Smoke from the Canadian wildfires has traveled over the Atlantic Ocean and reached parts of Western Europe, the EU’s Copernicus Atmosphere Monitoring Service said Tuesday.
The smoke blanketed much of the eastern United States earlier this month, and is continuing to impact parts of the U.S., leading to orange skies and unhealthy air.
We’ve curated insightful analysis from experts on the latest developments on the Canadian wildfires.
- In Europe, the smoke has reached a high altitude and is not expected to have a big impact on surface air quality, according to Copernicus. But it could lead to hazy, red-orange skies, Politico Europe reported, while the UK Met Office said residents could enjoy “some vivid sunrises and sunsets.”
- Meanwhile, the smoke from the wildfires continues to plague the U.S., with Chicago recording the worst air quality in the world on Tuesday. Over the next few days, the smoke could move eastward into the Mid-Atlantic and Northeast, according to Ian Livingston, writer and forecaster for The Washington Post’s Capital Weather Gang.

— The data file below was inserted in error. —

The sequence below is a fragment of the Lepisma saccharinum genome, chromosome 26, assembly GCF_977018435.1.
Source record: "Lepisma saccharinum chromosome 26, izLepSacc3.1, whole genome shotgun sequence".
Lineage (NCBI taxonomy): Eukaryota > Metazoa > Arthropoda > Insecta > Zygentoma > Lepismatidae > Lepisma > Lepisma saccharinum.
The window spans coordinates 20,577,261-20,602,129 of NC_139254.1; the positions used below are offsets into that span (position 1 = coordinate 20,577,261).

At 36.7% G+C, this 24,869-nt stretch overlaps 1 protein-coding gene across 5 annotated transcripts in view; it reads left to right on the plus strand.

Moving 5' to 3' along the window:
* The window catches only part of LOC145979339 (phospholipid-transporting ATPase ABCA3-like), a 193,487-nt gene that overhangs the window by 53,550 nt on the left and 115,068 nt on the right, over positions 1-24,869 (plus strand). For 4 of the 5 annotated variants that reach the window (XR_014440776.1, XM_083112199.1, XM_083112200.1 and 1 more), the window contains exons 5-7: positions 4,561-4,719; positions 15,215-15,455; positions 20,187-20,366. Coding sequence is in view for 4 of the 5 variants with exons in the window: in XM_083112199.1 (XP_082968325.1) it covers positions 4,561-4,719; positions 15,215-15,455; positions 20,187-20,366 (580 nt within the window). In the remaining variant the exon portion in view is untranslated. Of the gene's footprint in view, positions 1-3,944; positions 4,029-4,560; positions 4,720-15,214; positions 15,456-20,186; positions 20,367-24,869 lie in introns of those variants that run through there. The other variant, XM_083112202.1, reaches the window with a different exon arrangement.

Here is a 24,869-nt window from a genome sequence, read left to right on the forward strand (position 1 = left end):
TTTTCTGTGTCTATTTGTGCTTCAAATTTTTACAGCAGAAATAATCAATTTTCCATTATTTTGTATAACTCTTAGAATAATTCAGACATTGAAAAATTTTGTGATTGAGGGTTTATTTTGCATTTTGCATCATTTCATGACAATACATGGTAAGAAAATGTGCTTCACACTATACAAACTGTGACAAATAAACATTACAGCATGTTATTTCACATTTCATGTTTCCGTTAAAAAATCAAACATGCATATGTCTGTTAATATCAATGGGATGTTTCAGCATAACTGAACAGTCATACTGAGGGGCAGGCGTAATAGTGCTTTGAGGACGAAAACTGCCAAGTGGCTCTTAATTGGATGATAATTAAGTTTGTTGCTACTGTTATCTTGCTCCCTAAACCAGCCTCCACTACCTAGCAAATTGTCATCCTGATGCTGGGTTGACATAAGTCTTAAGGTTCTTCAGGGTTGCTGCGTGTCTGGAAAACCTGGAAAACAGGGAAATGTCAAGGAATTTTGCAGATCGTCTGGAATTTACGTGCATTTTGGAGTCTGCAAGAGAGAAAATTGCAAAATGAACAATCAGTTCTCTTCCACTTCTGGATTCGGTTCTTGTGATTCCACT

- Canada has officially experienced its worst fire season on record, with over 18.6 million acres burned across the country this year. It came as a surprise that the wildfires affected the U.S. so badly, Alice C. Hill and Tess Turner write in Council on Foreign Relations, and “more surprises will follow.” They say that “when it comes to wildfires, communities and homeowners should prepare for bigger and more intense conflagrations, including those across U.S. borders.”
- Within Canada, the wildfires are affecting the live music industry, including outdoor music festivals, The Globe and Mail reported. As a result, artists are taking on the issue of climate change by talking about it to fans and trying to lower their own carbon footprints.